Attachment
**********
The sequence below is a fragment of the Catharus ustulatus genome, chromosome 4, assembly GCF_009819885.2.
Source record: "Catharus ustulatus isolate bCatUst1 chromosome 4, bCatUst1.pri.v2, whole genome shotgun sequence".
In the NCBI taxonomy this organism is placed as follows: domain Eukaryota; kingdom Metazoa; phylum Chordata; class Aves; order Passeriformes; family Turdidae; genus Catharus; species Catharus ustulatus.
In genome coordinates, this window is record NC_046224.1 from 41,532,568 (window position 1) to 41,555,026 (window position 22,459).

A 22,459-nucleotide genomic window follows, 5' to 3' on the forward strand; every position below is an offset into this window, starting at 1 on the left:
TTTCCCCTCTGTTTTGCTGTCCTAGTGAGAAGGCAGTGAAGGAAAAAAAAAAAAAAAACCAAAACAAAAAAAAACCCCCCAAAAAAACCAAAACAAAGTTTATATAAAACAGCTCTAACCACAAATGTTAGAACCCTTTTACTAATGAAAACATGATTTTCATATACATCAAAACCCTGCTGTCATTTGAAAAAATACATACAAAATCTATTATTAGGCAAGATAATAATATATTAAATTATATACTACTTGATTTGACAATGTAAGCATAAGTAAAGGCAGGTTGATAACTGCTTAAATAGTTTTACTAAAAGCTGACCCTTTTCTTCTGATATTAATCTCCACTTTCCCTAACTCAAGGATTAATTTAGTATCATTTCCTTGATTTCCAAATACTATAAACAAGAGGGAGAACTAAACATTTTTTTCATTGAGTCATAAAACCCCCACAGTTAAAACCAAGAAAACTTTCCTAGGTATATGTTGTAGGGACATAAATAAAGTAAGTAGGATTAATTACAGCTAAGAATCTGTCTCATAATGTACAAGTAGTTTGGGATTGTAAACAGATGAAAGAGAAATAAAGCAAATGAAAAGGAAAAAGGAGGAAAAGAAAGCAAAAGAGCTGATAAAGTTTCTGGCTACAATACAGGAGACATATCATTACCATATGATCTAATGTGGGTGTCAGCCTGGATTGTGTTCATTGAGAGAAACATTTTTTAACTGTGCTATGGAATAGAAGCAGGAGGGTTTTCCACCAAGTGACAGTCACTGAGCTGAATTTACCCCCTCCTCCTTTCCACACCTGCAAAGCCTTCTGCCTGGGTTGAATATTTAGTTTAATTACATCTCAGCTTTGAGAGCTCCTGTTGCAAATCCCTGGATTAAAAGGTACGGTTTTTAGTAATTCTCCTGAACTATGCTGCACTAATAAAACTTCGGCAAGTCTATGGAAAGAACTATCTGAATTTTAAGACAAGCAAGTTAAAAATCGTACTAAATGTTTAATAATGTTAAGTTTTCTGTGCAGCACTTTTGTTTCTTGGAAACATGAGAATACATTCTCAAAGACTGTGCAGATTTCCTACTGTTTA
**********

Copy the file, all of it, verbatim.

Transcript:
The sequence below is a fragment of the Catharus ustulatus genome, chromosome 4, assembly GCF_009819885.2.
Source record: "Catharus ustulatus isolate bCatUst1 chromosome 4, bCatUst1.pri.v2, whole genome shotgun sequence".
In the NCBI taxonomy this organism is placed as follows: domain Eukaryota; kingdom Metazoa; phylum Chordata; class Aves; order Passeriformes; family Turdidae; genus Catharus; species Catharus ustulatus.
In genome coordinates, this window is record NC_046224.1 from 41,532,568 (window position 1) to 41,555,026 (window position 22,459).

A 22,459-nucleotide genomic window follows, 5' to 3' on the forward strand; every position below is an offset into this window, starting at 1 on the left:
TTTCCCCTCTGTTTTGCTGTCCTAGTGAGAAGGCAGTGAAGGAAAAAAAAAAAAAAAACCAAAACAAAAAAAAACCCCCCAAAAAAACCAAAACAAAGTTTATATAAAACAGCTCTAACCACAAATGTTAGAACCCTTTTACTAATGAAAACATGATTTTCATATACATCAAAACCCTGCTGTCATTTGAAAAAATACATACAAAATCTATTATTAGGCAAGATAATAATATATTAAATTATATACTACTTGATTTGACAATGTAAGCATAAGTAAAGGCAGGTTGATAACTGCTTAAATAGTTTTACTAAAAGCTGACCCTTTTCTTCTGATATTAATCTCCACTTTCCCTAACTCAAGGATTAATTTAGTATCATTTCCTTGATTTCCAAATACTATAAACAAGAGGGAGAACTAAACATTTTTTTCATTGAGTCATAAAACCCCCACAGTTAAAACCAAGAAAACTTTCCTAGGTATATGTTGTAGGGACATAAATAAAGTAAGTAGGATTAATTACAGCTAAGAATCTGTCTCATAATGTACAAGTAGTTTGGGATTGTAAACAGATGAAAGAGAAATAAAGCAAATGAAAAGGAAAAAGGAGGAAAAGAAAGCAAAAGAGCTGATAAAGTTTCTGGCTACAATACAGGAGACATATCATTACCATATGATCTAATGTGGGTGTCAGCCTGGATTGTGTTCATTGAGAGAAACATTTTTTAACTGTGCTATGGAATAGAAGCAGGAGGGTTTTCCACCAAGTGACAGTCACTGAGCTGAATTTACCCCCTCCTCCTTTCCACACCTGCAAAGCCTTCTGCCTGGGTTGAATATTTAGTTTAATTACATCTCAGCTTTGAGAGCTCCTGTTGCAAATCCCTGGATTAAAAGGTACGGTTTTTAGTAATTCTCCTGAACTATGCTGCACTAATAAAACTTCGGCAAGTCTATGGAAAGAACTATCTGAATTTTAAGACAAGCAAGTTAAAAATCGTACTAAATGTTTAATAATGTTAAGTTTTCTGTGCAGCACTTTTGTTTCTTGGAAACATGAGAATACATTCTCAAAGACTGTGCAGATTTCCTACTGTTTA